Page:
Archive for the ‘Nathan Coombs’ Category

Nathan Coombs “Political Semantics of the Arab Revolts/Uprisings/Riots/Insurrections/Revolutions”

Coombs, Nathan 2011. Political Semantics of the Arab Revolts/Uprisings/Riots/Insurrections/Revolutions. Journal of Critical Globalisation Studies 4: 138-146.

But why exactly is the term ‘revolution’ so politically=charged in comparison to others such as ‘revolt’, ‘uprising’, ‘riot’ or ‘insurrection’? Let us propose that it is because of all the above terms, ‘revolution’ is the one that implies the deepest content. It does not simply  describe  mass  political  actions,  crowds  on  the  street,  or  governments  falling. Instead, it announces an affirmation of the systematic overhaul of existing socio=economic conditions,  within  which  the  popular  mobilisation  plays  an  essential  role  even  while  it remains  insufficient  to  represent  the  overhaul  itself […] (139)

Hence, our first Badiouian axiom regarding revolutions is that the complete social overhaul indicated by the word cannot be fully predicted: a revolution relies on the introduction of novelty that reconfigures the sense of what is possible. (140)

Revolutsioon tugineb uudsuse sissetoomisele, mis muudab võimalike tegevuste välja. Kas seda ei tee ka mäss/ülestõus? Või on siin mõeldud pigem seda, et revolutsiooni käigus organiseerub uudne tegevusväli (korra haaramine, ülevõtmine ennustamatu poolt), mille kuju ei ole võimalik ette ennustada. Ilmselt viimane.

Instead of presenting the idea of the event  as an abstraction, he conceives it as a subtraction, and likewise for the subjective process of affirming an event. The essential difference can be put as follows: the revolution conceived of by social science is one based on  the  accumulation  of  knowledge  of  the  phenomenon  filed  under  the  signifier ‘revolution’,  whereas  for  Badiou  the  event—in  an  ambiguous  mathematico=epistemological register—is the occurrence of the void: the empty set of inconsistency asserting itself as a momentary, vanishing, partitive excess over belonging (see Badiou, 2006, meditations 16=20, pp. 173=211). Or, dropping the quasi set=theoretic language, the difference is that Badiou’s event occurs and recedes as quickly as it happens, leaving only an  indelible  mark  on  those  subjects  given  the  choice  to  affirm  it  and  see  through  its consequences to the end.  It disrupts the regime of knowledge with an irreducible novelty. (140)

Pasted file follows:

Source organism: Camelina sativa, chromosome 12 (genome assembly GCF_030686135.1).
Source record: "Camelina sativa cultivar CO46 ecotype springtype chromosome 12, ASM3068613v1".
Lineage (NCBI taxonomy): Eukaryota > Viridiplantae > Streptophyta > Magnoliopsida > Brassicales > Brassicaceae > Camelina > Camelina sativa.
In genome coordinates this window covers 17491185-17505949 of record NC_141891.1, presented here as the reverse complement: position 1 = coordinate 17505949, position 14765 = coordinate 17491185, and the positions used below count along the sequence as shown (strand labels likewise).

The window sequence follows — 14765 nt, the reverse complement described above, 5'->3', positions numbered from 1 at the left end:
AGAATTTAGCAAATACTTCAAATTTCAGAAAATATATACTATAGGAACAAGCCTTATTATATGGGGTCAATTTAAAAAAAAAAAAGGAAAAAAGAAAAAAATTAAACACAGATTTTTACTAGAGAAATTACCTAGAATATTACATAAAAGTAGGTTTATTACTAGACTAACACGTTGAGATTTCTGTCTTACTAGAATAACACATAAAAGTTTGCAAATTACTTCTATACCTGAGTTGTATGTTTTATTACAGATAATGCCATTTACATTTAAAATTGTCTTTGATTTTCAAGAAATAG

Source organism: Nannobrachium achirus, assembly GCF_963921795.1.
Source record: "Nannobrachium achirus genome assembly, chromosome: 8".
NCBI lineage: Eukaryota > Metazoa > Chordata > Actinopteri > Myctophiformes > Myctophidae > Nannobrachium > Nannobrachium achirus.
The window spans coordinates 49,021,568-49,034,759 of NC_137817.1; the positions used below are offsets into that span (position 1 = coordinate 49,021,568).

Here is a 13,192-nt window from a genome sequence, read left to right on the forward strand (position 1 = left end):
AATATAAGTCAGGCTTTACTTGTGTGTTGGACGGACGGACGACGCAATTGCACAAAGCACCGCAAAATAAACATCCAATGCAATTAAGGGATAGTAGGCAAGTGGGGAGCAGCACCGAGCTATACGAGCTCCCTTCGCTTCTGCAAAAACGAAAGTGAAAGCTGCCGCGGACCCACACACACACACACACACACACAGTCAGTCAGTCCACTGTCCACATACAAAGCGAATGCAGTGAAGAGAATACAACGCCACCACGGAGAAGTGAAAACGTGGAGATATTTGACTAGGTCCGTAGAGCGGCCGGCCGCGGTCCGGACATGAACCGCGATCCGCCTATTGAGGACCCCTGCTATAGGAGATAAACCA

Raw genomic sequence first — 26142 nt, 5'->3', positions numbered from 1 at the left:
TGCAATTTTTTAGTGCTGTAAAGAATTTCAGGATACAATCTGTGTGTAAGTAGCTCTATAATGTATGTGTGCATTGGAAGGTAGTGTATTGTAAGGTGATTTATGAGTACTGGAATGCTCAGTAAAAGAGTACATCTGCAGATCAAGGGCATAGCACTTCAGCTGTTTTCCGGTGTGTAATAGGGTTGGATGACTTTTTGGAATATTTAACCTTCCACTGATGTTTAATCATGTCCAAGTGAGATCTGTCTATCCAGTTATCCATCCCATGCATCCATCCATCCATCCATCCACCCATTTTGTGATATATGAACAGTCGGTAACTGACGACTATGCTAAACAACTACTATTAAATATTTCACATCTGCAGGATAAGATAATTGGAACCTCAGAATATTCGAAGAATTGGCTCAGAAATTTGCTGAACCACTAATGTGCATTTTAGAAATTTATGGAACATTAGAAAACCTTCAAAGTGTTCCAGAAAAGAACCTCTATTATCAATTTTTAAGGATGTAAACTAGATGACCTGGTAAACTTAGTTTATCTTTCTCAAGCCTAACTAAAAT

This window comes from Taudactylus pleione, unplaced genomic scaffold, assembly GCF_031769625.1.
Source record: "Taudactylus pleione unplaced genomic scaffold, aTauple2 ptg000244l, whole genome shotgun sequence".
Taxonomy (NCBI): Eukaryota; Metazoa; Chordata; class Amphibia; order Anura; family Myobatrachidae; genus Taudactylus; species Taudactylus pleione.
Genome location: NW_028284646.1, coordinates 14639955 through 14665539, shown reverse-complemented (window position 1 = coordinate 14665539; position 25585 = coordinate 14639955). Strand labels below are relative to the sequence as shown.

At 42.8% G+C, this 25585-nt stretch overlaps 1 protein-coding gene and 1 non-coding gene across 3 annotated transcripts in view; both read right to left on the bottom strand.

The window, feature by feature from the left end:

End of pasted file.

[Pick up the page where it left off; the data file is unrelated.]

Sotsioloogiline revolutsioon: subjektitu ajalooline sündmus; filosoofiline: ainult subjekti toel toimuda saav protsess, mis hõlmab truudust sündmusele.

Let us first mark the most crucial difference: namely, that the term ‘event’ operates as an idea,  whereas  a  revolution,  on  the  other  hand,  consists  of  a  concrete  set  of  factual occurrences. (141)

In rendering the possibility for splits like these into formal language, we have to go beyond Badiou to make the distinction that a revolution has to be both a revolution (a term of itself, much the same as how Badiou constructs the matheme of the event), and also must contain at least one event thought separately from the revolution itself. (141-142)

[…] for a non=subject, a specific revolution Rx is solely the sum of what is known of revolutions past framing the contemporary evental site X. This expresses particularly well non=subjects’ inability to perceive anything more than contingent spatial and temporal variants  in  each  revolution,  and  also  the  social  science  methodology,  which  conceives revolution by cumulatively adding the features of each past revolution to just modify the definition,  controlling  it  within  the  encyclopaedic  regime  of  knowledge. (142)

Mitte-subjekt, ehk revolutsioonist väljaspool seisev pealtvaataja/ajaloolane/sotsioloog jne, kes loendab sündmusi kui fakte, teeb üldistusi, loob entsüklopeedilise revolutsiooni “keele”, mille põhjal saab hinnata/ennustada tulevaste sündmuste “revolutsioonilisust”. Ent subjekti jaoks, kes praktiseerib truudust, ei ole taolist keelt olemas, sellist hinnangukriteeriumit: subjekt on see, kes mõneski mõttes tegutseb pimeduses, tundmata iga järgneva teo tagajärgi.

For  the  non=subjective sociological understanding of revolution, there would probably be no problem in labelling events  in  the  Arab  world  as  revolution  as  long  as  they  match  an  adequate  number  of features present within the sociological knowledge. (144)